War of the Rebellion: Serial 115 Page 0145 SUSPECTED AND DISLOYAL PERSONS.

Search Civil War Official Records

been there ever since. They are mechanics and were employed there as such. Not being able to procure passes they escaped to Paducah, Ky., took a boat for this place and immediately on their arrival here took passage on the Platte Valley for Saint Louis en route for Quincy, I. ., their home.

They never were employed as spies and never acted as such. They had no interview with the commanding general here and did not volunteer any information, and did not come here for that purpose. They can in no just sense be considered spies; they were simply Northern men who had availed themselves of an opportunity to escape to their homes and families.

If Thompson will release tem and give them safe escort to our lies you will release such number of his men as he may think just and give them safe escort beyond our lines.

In communicating with Thompson you will send him a copy of this letter.

By order of General Grant, commanding:


Captain and Aide-de-Camp.


Camp Newar New Madrid, November -, 1861.

Brigadier General U. S. GRANT, Cairo, Ill.:

Yours of the 21st, through Colonel J. B. Plummer, commandant of Cape Girardeau, is at hand. The prisoners William McMillan and James Merkle were immediately forwarded to General Polk at Columbia, and I will send your letter in reference to them directly to him.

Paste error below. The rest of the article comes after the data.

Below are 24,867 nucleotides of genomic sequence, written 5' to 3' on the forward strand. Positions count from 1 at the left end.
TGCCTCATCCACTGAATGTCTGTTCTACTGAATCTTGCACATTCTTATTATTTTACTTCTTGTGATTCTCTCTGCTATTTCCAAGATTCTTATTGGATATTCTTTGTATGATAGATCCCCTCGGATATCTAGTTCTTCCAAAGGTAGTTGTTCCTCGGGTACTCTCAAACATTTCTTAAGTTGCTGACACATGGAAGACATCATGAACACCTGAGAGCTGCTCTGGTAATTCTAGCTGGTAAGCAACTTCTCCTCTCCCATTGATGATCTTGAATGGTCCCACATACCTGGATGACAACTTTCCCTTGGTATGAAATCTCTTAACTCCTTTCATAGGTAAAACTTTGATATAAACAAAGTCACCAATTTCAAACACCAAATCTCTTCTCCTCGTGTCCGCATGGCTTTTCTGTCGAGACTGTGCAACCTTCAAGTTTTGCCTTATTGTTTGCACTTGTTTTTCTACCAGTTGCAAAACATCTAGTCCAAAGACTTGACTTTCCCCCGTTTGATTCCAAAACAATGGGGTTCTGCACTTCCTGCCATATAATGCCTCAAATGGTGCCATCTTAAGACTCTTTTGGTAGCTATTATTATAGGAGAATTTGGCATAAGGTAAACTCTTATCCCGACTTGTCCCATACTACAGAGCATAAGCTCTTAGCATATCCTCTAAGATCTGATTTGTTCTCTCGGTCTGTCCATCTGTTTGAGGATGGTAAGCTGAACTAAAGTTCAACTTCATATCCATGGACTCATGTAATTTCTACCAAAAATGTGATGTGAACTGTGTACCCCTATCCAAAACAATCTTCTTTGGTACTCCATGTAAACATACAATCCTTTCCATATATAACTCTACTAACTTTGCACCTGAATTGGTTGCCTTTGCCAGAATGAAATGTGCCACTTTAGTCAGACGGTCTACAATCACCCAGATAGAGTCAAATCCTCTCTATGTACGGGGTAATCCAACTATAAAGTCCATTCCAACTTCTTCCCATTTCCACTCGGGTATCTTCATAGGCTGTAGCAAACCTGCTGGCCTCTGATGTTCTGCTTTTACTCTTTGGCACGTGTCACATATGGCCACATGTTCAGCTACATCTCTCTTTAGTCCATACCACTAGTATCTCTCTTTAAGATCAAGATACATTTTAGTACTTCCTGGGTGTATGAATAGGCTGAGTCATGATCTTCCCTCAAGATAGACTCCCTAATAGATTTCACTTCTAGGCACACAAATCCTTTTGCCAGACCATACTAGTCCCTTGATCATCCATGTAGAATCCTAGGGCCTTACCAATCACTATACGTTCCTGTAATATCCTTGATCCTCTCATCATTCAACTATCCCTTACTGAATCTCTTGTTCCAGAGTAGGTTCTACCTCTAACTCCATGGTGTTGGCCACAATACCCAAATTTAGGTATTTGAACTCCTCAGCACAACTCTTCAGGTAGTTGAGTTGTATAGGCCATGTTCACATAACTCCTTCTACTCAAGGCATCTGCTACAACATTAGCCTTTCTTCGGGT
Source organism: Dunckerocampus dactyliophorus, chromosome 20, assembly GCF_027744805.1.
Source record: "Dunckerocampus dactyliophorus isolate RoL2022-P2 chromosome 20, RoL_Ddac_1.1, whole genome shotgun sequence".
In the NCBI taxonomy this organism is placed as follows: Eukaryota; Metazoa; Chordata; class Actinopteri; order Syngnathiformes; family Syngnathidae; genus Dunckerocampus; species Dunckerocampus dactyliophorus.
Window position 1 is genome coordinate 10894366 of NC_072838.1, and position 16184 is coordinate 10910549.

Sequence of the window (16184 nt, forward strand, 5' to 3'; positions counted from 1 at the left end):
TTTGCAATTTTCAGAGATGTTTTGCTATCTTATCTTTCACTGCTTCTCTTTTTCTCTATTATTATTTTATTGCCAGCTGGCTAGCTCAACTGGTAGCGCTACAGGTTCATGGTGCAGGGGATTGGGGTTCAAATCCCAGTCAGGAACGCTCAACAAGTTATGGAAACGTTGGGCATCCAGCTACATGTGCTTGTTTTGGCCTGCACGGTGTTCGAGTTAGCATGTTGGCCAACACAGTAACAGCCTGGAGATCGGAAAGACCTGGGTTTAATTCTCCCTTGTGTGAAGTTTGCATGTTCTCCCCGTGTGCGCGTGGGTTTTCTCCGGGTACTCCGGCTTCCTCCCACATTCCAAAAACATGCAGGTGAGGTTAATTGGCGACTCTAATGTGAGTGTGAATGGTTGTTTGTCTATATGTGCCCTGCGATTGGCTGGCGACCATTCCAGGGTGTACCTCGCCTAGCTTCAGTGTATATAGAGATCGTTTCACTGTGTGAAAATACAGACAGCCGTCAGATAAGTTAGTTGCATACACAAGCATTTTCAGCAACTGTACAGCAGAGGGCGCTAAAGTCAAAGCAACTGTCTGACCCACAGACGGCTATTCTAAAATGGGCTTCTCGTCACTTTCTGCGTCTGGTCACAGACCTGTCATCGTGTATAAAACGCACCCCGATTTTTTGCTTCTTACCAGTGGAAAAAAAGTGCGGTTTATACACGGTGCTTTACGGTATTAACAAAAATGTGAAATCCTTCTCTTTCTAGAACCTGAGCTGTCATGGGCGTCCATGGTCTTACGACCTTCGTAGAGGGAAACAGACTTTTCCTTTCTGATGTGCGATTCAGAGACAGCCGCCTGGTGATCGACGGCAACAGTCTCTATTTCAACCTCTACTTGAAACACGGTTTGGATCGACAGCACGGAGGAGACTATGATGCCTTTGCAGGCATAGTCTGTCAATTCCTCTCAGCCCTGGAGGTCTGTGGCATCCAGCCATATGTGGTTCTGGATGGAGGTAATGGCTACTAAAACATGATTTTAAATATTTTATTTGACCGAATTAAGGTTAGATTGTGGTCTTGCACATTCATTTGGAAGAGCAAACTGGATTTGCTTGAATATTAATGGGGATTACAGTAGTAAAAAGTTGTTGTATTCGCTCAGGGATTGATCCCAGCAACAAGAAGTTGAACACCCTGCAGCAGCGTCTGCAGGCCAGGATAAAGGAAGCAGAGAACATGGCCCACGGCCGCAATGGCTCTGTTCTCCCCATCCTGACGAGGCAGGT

I will state in reference to these men that when I examined the steam-boat Platte Valley I found drawings purpoting to be plans of the fortifications of Columbus and upon inquiry found McMillan and Merkle had either made the drawings of furnished the information, and from some parties on the boat I learned they had been very boastful of their success and the value of the information they had acquired.

I understand they have been sent to Memphis, but I will immediately lay your statement before General Polk, and although he may object to their leaving the Confederacy at this time (as they also worked at Columbia), yet I believe your statement will be sufficient to have them released from confinement.

Yours, most respectfully,


Brigadier-General, Commanding.


Drummondtown, Va., November 22, 1861.

Major-General DIX,

Commanding Department of Pennsylvania.

GENERAL: I beg leave to inform you that the major portion of this command is now in camp at this place. * * * I have secured the persons of two captains and one lieutenant of the Confederate Army, and am using active efforts to find Smith, Winder, Finney and other leading spirits of the late rebels forces on this peninsula. I take it for granted that these will be sent to Fort McHenry, but as they claim